It will always be a promising moment. As the lights dim slowly while you sit in a movie theater waiting for the film to start, there’s the eager joy of anticipation.
There are some folks who can do without seeing movies in a theater, I’m not one of them. It’s most assuredly part of my DNA.
The other day as I sat under the elaborate domed ceiling of Buffalo’s North Park Theatre, I was returning to something I enjoy doing, which is watching movies on as large a screen as possible in an immersive experience that, except for technological advances, hasn’t changed much in over 100 years. Seats and a silver screen.
I hadn’t seen a film in a theater in 439 days. The last time before Monday, May 24, was Tuesday, March 10, 2020 to attend the press screening of “Wendy,” a lackluster retelling of the Peter Pan saga. Then the world as we knew it ended.
As I look back on this pandemic period, I am astonished by the number 439. I’ve watched upcoming films on DVD via my flat-screen television, on my laptop, and on my iPad. Nothing, and I mean absolutely nothing, fully replaces the theatrical filmgoing experience.
I had been invited by Paramount Pictures to see “A Quiet Place Part II,” which is written and directed by John Krasinski, in advance at a press screening in Manhattan.
I asked if I could see it in Buffalo, and the studio agreed to my request. The North Park, with its classic look, long projection throw, and big screen fit the bill perfectly. Back in the day, movie theaters were often the anchors of neighborhoods, and justifiably so.
I have an old matchbook that was manufactured by the Buffalo-based Basil Theatres to promote its “community” of cinema showplaces, which I bought at a local flea market. Look at the names of these Buffalo picture palaces: Lafayette, Apollo, Victoria, Genesee, Varsity, Strand, Broadway, Roxy, and Jefferson. In suburban Kenmore there was the Colvin. In Niagara Falls, the LaSalle.
Other companies owned scores of theaters with equally vibrant names, such as the Marlowe at Virginia and Tenth streets in Buffalo and owned by an important Buffalo name, John Oishei. There was the Ellen Terry on Grant Street at Potomac Avenue and the Mercury Theatre on Main Street.
The epic-sized 3,024-seat Paramount Theatre, with its balcony and immense single screen, at 612 Main Street, is where, as I’ve written, my mother saw Alfred Hitchcock’s “Psycho” upon its release in the autumn of 1960.
There is a sequence in “A Quiet Place Part II” that, in its own way, recalls Hitchcock’s respect for storytelling and use of technique as a way to unsettle, even destroy an audience’s equilibrium.
In an abandoned radio station, Regan (Millicent Simmonds,), the deaf daughter of Evelyn Abbott (Emily Blunt) and the deceased Lee Abbott (Krasinski), is desperately trying to use her cochlear implant device and sound waves to harass the creatures that have possibly destroyed much of the United States. The monsters feed on loud sounds. It attracts their murderous attention. Simmonds is a deaf actress.
At the exact same time, Evelyn is battling creatures in an abandoned steel mill. Director Krasinski brilliantly crosscuts between the two deadly engagements against hell on Earth. The extended sequence is as superbly designed and as tensely unnerving as anything I’ve seen in a movie. Krasinski’s film editor is Michael P. Shawver.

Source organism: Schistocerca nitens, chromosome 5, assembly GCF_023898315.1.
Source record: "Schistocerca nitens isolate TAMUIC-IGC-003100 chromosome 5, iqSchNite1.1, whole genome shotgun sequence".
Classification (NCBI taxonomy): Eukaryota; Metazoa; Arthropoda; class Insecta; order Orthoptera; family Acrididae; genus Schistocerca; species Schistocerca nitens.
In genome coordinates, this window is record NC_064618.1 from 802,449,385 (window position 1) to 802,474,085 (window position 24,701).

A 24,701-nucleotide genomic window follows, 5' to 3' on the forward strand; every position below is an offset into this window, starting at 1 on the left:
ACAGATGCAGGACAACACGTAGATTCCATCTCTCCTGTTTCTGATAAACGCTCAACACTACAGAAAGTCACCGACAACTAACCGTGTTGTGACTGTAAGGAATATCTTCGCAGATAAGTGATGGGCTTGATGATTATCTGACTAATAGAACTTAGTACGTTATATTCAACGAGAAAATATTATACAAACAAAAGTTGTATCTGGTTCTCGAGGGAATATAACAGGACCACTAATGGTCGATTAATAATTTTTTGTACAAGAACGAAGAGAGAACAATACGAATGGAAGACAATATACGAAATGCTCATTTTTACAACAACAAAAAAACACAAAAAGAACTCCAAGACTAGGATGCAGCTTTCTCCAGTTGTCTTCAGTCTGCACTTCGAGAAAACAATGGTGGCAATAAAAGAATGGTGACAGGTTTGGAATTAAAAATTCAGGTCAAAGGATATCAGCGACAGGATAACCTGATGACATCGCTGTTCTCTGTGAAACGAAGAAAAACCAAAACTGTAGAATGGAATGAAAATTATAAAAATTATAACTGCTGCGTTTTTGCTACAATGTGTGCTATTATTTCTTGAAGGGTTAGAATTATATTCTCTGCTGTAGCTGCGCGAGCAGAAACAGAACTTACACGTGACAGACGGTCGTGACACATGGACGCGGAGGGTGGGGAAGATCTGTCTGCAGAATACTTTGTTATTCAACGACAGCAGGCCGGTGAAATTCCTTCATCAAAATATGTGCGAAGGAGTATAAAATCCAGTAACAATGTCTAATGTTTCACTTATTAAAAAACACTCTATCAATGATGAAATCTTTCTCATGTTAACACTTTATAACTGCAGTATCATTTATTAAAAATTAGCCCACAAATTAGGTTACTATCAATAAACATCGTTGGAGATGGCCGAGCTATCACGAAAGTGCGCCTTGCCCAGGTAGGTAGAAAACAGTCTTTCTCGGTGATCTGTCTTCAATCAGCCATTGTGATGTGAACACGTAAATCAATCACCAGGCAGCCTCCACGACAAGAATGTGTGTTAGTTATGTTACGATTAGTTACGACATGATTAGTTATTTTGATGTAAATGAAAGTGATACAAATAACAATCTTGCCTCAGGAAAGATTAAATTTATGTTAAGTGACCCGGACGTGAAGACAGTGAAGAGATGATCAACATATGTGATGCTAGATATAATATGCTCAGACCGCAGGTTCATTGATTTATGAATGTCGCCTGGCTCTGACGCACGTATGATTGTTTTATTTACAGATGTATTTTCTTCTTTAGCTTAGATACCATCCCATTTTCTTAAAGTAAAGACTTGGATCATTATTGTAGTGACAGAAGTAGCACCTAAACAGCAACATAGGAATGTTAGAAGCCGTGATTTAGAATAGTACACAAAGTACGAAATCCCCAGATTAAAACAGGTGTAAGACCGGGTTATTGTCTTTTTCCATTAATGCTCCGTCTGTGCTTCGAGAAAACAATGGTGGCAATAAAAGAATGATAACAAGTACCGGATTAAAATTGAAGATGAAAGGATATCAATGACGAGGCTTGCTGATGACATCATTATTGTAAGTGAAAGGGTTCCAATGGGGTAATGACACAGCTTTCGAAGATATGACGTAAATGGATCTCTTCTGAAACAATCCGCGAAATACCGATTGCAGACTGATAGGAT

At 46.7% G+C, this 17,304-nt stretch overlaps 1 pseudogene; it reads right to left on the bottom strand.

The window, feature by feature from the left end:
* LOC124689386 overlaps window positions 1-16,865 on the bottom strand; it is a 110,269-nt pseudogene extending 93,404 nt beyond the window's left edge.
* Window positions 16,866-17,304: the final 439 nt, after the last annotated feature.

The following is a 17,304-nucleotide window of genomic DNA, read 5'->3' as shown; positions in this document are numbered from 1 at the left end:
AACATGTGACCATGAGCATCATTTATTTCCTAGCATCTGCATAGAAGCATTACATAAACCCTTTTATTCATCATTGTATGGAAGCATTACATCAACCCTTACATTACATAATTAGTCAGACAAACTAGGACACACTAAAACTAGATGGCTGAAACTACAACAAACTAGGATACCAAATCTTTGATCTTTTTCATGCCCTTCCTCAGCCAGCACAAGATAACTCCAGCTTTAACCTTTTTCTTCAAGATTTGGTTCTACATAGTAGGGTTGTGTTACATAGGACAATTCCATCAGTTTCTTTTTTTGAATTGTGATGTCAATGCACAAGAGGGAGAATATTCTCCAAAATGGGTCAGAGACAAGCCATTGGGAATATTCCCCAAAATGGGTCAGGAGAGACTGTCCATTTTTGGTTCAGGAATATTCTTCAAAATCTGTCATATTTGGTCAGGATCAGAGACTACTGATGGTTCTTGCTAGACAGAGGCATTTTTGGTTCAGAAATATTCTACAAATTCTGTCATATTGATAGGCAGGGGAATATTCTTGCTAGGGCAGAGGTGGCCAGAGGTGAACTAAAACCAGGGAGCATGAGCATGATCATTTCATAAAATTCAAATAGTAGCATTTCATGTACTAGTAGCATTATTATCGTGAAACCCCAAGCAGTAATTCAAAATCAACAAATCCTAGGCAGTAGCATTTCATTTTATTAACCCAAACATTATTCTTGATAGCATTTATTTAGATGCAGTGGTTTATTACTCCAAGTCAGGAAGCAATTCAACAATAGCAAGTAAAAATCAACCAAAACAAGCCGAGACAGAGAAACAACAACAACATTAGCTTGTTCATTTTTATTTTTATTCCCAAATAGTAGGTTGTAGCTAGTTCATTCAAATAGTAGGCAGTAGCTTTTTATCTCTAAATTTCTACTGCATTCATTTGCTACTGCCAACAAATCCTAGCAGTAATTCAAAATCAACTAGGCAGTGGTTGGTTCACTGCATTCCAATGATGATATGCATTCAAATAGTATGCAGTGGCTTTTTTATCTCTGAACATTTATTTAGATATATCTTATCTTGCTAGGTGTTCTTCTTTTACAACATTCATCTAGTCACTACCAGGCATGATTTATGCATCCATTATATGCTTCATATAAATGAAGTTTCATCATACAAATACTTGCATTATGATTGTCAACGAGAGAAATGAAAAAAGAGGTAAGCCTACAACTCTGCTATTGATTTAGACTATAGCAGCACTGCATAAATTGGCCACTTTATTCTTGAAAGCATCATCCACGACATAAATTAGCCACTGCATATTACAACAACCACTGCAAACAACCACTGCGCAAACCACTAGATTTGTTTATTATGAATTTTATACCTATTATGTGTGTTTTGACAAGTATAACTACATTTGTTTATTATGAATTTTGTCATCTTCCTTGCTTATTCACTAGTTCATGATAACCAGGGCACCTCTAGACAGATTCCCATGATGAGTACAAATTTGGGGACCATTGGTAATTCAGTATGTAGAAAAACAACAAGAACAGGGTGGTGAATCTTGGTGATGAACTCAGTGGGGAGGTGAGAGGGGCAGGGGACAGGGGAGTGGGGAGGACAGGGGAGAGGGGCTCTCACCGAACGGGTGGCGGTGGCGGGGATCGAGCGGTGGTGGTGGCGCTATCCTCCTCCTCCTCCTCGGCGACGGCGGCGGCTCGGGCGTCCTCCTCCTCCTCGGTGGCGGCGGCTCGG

We get to this point in the film because Krasinski, who also wrote the screenplay and plays Lee briefly in a short, smart, and action-packed prologue, has detailed the arrival of the deadly insect-like aliens from outer space while a Little League game is being played in a bucolic village. We then jump to Day 474.
Evelyn, her newborn baby, her young son Marcus (Noah Jupe), and Regan are walking through fields and along railroad tracks trying to discover if anyone has survived the end of the world as they knew it.
They encounter Emmett (Cillian Murphy), a former friend in that steel mill where he has managed to survive the onslaught. He gives them refuge, although Evelyn believes the search must continue for people. An expository scene here lacks the necessary power because Blunt and Murphy literally do whisper, and the sound clarity isn’t as sharp as it should have been.
The story proceeds mostly in dramatic silence, although there are certainly some excellent jolts along the way to the watery shore of an isolated community. I was surprised that the residents of this group of cabins talked loudly. There’s even laughter and a bonfire. The aliens had seemed all-powerful. Djimon Hounsou plays a cabin owner willing to help.
The settings are perfectly chosen. They are not attributed to a specific locale, but rather are used as visual characters in this terror-laced story. The Buffalo-Niagara region, where most of the filming took place, acquits itself well.
The acting by all throughout the film is superb. Blunt is flawless as the haggard, anguished, and protective mom, who will rage against the machine. Jupe is exceptional as he deals with a horrifying injury and delivers sweet comforting of the baby.
Simmonds is magnificent. We have a deaf heroine, and she hits her stress-filled role out of the park. Simmonds more than deserves an Academy Award nomination.
“A Quiet Place Part II” is playing only in theaters. If your choice is to return to going out for a movie, then this is the film with which to start.
Michael Calleri reviews films for the Niagara Gazette and the CNHI news network. Contact him at firstname.lastname@example.org